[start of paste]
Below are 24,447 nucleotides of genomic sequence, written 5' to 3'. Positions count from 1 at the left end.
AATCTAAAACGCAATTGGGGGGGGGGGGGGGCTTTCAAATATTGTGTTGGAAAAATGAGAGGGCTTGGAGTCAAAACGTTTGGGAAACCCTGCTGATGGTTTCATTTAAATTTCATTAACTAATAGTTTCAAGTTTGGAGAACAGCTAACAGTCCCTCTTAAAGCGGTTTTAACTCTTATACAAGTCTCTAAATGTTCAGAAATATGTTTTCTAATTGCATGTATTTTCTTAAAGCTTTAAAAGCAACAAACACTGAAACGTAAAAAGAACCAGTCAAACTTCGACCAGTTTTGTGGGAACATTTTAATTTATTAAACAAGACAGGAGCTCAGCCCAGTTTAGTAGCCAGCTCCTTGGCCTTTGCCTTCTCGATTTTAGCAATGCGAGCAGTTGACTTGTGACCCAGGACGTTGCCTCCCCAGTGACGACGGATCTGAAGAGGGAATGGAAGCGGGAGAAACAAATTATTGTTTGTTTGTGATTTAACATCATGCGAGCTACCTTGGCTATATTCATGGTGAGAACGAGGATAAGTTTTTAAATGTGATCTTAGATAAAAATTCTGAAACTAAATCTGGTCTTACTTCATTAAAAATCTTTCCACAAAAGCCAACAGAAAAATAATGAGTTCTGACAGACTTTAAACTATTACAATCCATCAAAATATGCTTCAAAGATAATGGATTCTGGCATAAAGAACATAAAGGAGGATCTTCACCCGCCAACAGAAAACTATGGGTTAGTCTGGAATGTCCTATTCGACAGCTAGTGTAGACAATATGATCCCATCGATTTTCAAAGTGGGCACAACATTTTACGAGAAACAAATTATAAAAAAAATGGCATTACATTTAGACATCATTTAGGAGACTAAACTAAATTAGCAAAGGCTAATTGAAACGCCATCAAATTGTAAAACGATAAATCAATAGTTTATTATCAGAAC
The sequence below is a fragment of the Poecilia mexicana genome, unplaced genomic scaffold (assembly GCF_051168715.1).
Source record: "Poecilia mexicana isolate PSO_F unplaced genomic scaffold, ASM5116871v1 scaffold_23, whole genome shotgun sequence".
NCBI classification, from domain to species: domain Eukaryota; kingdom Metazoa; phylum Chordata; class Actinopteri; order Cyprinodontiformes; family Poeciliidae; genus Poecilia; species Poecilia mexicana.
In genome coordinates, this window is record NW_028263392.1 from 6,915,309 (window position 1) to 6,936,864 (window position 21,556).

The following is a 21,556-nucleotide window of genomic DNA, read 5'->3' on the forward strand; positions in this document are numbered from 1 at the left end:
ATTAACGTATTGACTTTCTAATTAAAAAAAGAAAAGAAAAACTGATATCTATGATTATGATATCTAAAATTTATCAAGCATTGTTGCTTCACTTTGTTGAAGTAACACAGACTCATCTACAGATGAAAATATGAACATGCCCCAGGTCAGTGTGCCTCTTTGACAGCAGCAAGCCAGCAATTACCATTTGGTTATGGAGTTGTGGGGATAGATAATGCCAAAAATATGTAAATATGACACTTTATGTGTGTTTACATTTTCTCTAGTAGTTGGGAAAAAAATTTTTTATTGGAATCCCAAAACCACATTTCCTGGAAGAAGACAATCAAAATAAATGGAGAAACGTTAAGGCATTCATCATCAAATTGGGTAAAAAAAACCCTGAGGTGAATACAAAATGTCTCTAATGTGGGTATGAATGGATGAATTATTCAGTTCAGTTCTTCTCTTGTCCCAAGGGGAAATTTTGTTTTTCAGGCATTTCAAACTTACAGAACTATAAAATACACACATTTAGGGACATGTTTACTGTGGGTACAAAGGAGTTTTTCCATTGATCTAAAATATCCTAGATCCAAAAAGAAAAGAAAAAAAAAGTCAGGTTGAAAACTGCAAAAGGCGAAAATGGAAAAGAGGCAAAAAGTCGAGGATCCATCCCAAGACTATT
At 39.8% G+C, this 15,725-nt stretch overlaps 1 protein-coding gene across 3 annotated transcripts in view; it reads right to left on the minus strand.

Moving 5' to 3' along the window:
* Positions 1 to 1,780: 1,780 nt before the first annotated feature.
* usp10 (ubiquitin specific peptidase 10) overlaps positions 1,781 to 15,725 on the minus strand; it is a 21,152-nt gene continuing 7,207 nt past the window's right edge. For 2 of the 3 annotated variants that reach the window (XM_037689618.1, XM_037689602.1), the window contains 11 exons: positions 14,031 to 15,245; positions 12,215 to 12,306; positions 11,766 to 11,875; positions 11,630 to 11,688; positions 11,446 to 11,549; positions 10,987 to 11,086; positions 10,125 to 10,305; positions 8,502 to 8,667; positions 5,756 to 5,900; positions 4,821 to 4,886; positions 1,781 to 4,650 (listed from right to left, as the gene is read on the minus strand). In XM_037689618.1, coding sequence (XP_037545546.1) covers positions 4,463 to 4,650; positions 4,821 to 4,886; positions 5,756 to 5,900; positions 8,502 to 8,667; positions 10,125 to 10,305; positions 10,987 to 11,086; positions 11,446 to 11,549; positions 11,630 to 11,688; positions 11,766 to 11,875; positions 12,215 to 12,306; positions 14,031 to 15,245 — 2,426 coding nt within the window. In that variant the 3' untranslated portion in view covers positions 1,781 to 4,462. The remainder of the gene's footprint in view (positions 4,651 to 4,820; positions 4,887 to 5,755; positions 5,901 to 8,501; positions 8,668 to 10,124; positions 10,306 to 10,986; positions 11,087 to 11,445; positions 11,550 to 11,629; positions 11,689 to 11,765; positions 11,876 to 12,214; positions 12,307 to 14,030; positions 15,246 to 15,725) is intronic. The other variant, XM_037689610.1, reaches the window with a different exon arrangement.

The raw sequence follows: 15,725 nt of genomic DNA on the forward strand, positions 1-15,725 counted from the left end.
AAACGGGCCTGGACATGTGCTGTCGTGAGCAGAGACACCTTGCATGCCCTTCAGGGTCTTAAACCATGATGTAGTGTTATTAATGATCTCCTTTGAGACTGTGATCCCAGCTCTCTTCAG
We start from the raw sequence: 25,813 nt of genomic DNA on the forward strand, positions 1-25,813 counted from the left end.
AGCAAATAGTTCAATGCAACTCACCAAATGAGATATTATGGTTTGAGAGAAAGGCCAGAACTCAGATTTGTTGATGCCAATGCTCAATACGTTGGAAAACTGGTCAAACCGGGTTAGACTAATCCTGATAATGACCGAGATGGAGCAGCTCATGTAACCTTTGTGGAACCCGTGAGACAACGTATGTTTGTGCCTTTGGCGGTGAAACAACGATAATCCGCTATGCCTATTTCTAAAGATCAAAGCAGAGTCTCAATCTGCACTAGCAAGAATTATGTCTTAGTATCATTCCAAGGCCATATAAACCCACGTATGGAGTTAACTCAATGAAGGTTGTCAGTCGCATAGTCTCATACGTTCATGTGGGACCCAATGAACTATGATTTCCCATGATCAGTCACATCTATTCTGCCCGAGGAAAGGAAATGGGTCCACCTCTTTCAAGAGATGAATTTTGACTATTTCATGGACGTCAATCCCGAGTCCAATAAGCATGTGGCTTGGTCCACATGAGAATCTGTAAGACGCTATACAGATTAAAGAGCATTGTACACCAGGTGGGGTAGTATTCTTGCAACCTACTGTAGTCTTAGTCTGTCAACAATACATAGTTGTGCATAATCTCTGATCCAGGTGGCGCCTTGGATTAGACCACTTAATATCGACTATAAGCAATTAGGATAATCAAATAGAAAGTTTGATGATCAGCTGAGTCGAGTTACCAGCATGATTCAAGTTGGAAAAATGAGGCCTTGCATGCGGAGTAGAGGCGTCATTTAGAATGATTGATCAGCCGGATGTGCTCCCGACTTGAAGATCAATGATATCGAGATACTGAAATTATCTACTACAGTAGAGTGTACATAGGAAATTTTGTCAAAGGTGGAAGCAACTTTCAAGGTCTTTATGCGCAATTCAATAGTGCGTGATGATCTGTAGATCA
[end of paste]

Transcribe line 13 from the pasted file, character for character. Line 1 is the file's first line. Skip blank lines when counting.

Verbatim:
The raw sequence follows: 15,725 nt of genomic DNA on the forward strand, positions 1-15,725 counted from the left end.